The libdvdcss2 decoder is unfinished, showing flaws on four different computers Iíve used it with, including with the Windows version of VLC. I would think the problem was mine if were just one machine. The new boot-up splash screen for Ubuntu is a step back from the professional, finished look of 9.04ís. The new default icons, while an attempt to not rely on stock Gnome icons, are half-realised. Iíd be unable to comment on how efficient the kernel and other under-the-bonnet aspects of Ubuntu are, but they donít belong to Canonical, and I wonder how hard it can be to tack four or five ready-made sections of an operating system together. If Ubuntu is going to distinguish itself, it needs to be what itís always claimed to be, Linux for human beings. Before 9.04 came out, Mark Shuttleworth mentioned employing a design team from that point on. I see no sign of any offerings with any flair or capacity for finishing a job so far, unless things are being held back for a staggering improvement with the hopefully LTS 10.04. I wouldnít blame anyone for buying a Mac or a Windows pc even if they get a fresh bit of credit card debt going to do so, rather than end up stuck making enquiries on forums several days a week either because something doesnít work or to find out how to stop their machine looking like Windows 95, and developing a wish to get their life back. None of us deny that Windows people have troubles. This alone is only one part of my dissatisfaction and itís on Ubuntu fansí and developersí own heads if they seize on it and not the other criticisms. Open source ideology aside from both my experience and observing forums, Windows problems are still far fewer, and more banal, and it doesnít matter to the average computer user that this is partly because manufacturers tweak their kit after installation - why should a customer give a toss about that, they just want to use the thing for something entertaining, not tinker. All well and good that Dell and Canonical might be courting, but I canít see Dell putting much into their Ubuntu side of things if the actual product needs so much tweaking to be a serious competitor. Analogously, on the Open Solaris site there is a link to info on a Toshiba netbook that apparently sports Open Solaris. When you go this Toshiba site, there is no evidence of anything but Windows 7. (What is it with the Sun people too - they own Open Office but donít bother putting this thing of theirs on the OS which would make the thing a few codecs away from instantly useable all round for many people - for Godís sake...)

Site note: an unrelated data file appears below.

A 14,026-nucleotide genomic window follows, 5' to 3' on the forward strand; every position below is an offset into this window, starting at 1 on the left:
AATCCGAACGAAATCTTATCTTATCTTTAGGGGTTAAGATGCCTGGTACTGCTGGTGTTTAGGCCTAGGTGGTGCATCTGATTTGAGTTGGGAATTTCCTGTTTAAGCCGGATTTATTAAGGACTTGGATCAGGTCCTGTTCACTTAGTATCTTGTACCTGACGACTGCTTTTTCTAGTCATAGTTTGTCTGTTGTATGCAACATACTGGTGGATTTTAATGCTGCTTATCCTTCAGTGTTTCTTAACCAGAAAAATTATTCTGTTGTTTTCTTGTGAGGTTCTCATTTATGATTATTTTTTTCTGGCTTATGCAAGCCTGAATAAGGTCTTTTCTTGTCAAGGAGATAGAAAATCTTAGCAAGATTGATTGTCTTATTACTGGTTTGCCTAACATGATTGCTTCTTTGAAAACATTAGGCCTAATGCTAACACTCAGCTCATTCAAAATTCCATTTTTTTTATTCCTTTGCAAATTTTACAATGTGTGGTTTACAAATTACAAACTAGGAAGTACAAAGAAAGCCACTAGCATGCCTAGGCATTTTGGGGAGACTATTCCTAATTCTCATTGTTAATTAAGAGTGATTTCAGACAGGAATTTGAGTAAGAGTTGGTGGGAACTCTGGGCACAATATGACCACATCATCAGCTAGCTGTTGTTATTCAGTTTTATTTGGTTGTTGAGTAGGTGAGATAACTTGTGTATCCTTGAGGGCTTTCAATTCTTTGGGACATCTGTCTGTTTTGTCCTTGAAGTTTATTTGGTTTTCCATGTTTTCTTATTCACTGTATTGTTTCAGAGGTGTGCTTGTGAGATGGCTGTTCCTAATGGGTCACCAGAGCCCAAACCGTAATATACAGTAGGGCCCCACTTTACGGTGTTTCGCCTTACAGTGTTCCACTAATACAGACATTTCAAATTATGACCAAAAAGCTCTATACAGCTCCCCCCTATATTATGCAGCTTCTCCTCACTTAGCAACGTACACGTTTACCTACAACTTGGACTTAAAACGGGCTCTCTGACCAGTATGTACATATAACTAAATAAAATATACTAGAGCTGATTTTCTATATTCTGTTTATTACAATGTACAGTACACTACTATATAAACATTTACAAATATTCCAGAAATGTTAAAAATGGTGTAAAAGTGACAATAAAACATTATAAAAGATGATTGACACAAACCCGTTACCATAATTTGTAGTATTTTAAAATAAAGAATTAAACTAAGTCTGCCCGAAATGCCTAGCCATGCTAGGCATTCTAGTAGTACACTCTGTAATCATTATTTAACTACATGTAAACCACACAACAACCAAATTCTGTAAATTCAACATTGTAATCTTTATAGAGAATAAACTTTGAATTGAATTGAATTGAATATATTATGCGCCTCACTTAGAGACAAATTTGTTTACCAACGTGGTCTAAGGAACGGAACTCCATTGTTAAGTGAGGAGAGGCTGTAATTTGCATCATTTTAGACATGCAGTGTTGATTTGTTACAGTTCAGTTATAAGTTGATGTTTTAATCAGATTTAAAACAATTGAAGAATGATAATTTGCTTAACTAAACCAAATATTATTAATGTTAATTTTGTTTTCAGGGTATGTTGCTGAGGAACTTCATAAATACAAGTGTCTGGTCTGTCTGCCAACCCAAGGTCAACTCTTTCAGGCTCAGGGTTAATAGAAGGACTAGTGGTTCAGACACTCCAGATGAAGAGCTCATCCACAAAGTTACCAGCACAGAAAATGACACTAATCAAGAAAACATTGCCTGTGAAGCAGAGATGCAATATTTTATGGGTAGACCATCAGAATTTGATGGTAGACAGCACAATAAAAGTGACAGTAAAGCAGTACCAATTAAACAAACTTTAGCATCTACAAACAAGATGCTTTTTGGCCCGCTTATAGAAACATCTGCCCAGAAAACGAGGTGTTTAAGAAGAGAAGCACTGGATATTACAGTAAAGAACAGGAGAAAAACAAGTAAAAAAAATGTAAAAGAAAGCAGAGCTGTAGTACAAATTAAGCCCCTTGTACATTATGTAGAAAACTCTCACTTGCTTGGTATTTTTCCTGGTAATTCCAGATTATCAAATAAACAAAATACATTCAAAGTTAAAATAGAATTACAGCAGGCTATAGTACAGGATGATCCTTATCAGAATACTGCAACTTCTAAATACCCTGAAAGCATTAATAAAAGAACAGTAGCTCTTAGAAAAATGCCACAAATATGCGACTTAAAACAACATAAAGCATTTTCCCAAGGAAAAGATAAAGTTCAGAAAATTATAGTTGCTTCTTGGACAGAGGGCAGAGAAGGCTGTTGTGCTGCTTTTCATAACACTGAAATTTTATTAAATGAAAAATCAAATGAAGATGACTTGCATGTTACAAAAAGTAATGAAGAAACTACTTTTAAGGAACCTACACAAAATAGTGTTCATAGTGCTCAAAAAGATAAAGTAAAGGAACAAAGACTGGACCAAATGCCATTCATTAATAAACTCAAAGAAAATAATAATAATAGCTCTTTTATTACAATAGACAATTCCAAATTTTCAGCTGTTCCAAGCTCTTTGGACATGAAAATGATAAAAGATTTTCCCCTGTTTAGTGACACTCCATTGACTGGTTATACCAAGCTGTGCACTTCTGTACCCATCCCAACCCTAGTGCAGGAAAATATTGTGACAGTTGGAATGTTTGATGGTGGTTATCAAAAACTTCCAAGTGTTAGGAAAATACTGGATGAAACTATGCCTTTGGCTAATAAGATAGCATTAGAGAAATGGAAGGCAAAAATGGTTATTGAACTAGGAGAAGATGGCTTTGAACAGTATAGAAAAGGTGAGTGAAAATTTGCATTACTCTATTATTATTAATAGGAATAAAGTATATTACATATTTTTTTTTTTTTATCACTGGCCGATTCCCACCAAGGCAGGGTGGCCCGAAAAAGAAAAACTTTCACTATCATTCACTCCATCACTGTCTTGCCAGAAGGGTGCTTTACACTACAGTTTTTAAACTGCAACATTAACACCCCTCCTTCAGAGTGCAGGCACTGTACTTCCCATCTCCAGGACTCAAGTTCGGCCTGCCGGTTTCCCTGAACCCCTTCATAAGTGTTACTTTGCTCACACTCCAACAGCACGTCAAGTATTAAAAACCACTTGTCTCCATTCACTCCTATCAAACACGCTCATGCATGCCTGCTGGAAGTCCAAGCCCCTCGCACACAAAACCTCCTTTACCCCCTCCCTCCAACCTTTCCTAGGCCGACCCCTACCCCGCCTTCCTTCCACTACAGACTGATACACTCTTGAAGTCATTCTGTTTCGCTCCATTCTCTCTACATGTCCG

Briefly I was a 100% Linux user, rarely booting into my Vista partition and then deleting Vista altogether. But apart from the effects of the dreary aesthetics of Ubuntu, I needed to use a free bit of software - not even something elaborate - which there is no competitior for in Linux, despite some half-useable attempts. This is audio software to record guitar and songs. The Linux alternatives arenít even half as good as this one simple free program I use, let alone any expensive commercial alternatives. And no, ĎKristalí doesnít work properly with Wine, and its own highly Linux-literate community have tried, believe me.

I use the Windows word procssor Jarte, which starts up quick, is Word-compatible and does offer Ďsmart quotesí. Abi Word doesnít, and Open Office can take fifteen or twenty seconds to start up. How long should it take for a simple function like smart quotes to be rectified in Abi Word? Weíve been wating years, when itís a couple of daysí bug-fix, surely, if its writers care about and are motivated towards what theyíre doing at all, otherwise why didnít we all just keep our Atari STís, or DOS?

Iíve been interested and open-minded - a full yesr of trying, and filling 50 with CD-rís with distros - but Iíve been more productive since going back to having these three versions of Windows going. Criticisms of Linux rile many people here and elsewhere, but a mere operating system is too small a thing to invest passion for most people, and if developers donít listen, or maintain this stubbornness about where Ubuntu may go, or are in denial about what might constitute progress, the project will stagnate, or some competitor will take the Ubuntu basis and tack on top of it what it needs, and theyíll rightly be the ones to attain wealth and kudos.